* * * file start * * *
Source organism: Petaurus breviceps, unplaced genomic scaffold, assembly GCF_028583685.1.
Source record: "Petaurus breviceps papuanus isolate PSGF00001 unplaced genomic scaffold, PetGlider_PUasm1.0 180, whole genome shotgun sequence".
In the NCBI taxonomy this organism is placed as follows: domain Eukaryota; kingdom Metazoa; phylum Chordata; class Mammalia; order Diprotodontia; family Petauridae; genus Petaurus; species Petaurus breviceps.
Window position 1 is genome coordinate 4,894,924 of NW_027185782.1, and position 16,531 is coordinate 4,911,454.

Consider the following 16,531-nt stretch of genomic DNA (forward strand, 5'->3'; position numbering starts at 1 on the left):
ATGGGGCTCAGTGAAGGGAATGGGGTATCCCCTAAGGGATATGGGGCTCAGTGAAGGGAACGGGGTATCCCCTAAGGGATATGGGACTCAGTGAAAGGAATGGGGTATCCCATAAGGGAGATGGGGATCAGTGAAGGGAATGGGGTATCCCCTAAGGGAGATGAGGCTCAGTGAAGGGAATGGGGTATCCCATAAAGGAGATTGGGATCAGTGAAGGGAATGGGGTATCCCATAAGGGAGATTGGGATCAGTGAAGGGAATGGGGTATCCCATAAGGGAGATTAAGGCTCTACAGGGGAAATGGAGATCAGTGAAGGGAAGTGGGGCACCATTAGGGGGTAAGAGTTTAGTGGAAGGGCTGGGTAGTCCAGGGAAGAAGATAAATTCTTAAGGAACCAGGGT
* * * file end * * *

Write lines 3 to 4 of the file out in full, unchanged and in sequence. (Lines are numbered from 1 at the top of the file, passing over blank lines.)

In the NCBI taxonomy this organism is placed as follows: domain Eukaryota; kingdom Metazoa; phylum Chordata; class Mammalia; order Diprotodontia; family Petauridae; genus Petaurus; species Petaurus breviceps.
Window position 1 is genome coordinate 4,894,924 of NW_027185782.1, and position 16,531 is coordinate 4,911,454.